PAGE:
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Regulation of Wastewater Discharges

In 1972, the United States Congress passed the Federal Water Act. The law authorized the U.S. EPA to delegate certain water pollution control responsibilities to any state that could demonstrate the necessary levels of expertise and authority to administer the program. Wisconsin obtained EPA delegation in 1974.

The Wisconsin Pollutant Discharge Elimination System (WPDES) permit program was established by Chapter 283.13(1), Wis. Stats. In Wisconsin, WPDES permits are issued by the DNR's Water Quality Program, with federal oversight from the the EPA. The permit program is administered by the DNR, with the Office of the Attorney General providing legal resources for the DNR in enforcement activities. The DNR is responsible for the issuance, reissuance, modification and enforcement of all WPDES permits issued for discharges into the waters of Wisconsin (except discharges occurring on Native American lands, which are regulated directly by the EPA). Wisconsin regulates discharges to both groundwater and surface water; the EPA only requires regulation of surface water discharges. No person may legally discharge to waters of the state without a permit issued under this authority.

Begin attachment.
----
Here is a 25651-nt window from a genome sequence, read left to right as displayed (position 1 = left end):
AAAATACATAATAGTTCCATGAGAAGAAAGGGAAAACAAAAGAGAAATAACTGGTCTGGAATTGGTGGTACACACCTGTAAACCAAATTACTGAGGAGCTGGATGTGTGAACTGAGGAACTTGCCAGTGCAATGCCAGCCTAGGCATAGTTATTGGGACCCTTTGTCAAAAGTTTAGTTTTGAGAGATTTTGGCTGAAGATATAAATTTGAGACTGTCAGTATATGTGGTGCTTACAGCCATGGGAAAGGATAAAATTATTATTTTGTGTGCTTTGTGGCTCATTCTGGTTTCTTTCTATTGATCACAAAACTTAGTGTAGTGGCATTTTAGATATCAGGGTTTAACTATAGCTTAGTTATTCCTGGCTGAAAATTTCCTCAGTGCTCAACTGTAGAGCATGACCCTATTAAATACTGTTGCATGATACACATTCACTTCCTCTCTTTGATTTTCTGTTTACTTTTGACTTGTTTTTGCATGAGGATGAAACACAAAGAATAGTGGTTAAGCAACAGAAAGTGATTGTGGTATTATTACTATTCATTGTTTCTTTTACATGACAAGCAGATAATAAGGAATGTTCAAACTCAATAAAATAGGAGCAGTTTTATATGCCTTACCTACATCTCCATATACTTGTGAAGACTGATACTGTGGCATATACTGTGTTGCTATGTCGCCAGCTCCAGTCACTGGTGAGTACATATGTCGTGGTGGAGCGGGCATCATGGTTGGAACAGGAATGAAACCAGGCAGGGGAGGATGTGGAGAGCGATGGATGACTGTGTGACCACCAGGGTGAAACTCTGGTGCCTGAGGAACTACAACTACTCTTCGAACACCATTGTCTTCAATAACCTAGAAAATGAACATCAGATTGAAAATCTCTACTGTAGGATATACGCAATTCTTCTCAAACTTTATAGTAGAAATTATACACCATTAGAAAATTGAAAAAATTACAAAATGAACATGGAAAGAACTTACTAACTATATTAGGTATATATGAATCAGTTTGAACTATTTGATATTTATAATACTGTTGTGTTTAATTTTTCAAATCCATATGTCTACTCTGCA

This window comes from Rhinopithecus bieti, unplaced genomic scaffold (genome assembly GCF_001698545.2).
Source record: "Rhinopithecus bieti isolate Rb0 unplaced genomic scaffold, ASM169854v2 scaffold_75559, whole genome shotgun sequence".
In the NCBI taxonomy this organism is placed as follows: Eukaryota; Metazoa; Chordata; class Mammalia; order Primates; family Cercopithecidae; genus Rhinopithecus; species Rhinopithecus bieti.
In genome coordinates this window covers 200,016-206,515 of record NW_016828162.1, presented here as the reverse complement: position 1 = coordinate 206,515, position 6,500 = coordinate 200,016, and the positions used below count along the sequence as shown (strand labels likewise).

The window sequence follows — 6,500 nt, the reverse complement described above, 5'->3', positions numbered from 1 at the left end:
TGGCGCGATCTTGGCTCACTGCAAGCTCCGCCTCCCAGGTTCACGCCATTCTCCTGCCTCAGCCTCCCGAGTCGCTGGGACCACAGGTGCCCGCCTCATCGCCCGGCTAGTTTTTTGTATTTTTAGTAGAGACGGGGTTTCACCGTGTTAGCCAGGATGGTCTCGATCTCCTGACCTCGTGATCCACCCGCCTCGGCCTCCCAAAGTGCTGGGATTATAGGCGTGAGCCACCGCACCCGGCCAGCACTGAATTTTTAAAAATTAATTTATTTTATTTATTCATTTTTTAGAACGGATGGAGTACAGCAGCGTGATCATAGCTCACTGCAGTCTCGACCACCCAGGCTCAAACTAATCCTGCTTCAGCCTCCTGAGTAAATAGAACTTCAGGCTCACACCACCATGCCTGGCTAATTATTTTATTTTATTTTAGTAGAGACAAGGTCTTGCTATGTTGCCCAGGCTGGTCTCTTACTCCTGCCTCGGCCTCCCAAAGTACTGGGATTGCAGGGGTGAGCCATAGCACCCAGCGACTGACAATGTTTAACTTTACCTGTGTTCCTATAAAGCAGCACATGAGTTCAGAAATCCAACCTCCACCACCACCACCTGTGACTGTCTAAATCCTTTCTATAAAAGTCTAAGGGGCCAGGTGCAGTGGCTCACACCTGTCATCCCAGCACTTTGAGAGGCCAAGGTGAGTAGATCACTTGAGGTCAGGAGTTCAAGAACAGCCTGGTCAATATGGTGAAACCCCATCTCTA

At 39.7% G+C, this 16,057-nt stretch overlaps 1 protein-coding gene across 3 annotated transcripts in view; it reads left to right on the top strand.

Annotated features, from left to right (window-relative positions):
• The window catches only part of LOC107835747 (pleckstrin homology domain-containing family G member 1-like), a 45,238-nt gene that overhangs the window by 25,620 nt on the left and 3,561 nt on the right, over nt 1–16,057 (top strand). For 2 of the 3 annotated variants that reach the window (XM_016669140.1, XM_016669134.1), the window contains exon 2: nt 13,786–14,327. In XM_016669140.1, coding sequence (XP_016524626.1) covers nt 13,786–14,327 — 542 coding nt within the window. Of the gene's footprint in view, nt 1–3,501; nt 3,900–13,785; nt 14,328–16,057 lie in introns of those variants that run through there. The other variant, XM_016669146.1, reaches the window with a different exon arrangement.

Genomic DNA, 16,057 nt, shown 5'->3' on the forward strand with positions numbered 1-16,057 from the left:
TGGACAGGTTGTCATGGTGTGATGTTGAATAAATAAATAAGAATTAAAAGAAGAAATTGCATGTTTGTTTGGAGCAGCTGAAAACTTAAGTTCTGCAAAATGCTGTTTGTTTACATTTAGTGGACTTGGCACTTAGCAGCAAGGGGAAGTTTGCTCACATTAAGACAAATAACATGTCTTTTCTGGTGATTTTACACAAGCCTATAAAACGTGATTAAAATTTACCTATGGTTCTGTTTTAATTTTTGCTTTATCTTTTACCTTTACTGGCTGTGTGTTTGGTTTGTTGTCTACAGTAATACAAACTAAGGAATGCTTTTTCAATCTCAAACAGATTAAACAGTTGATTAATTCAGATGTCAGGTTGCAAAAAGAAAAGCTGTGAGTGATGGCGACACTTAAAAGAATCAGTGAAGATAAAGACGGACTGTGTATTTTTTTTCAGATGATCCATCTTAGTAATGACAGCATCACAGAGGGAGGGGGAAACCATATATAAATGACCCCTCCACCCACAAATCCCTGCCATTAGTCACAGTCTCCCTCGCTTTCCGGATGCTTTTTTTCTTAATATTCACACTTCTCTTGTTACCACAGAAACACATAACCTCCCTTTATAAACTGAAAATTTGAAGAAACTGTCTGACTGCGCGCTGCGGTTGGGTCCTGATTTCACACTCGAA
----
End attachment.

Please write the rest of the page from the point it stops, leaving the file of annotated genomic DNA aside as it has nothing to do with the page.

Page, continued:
Facilities discharging wastewater from a specific point (end of a pipe) must meet either the federal minimum requirements for secondary treatment for municipalities and technology-based categorical (or base level) limits for industries; or, the discharges must meet levels necessary to achieve water quality standards, whichever is more stringent. Land disposal systems also receive permits with limits established to protect groundwater. WPDES permits also address the land application of municipal and industrial wastewater sludge deemed safe for landspreading.

Wastewater treatment plant plan review authority exists in s. 281.41, Wis. Stats. This authority results in the required review of municipal and industrial treatment plant construction plans as well as related monitoring systems and groundwater monitoring wells. The DNR has 90 days to review the plans, which must be done before construction can legally begin.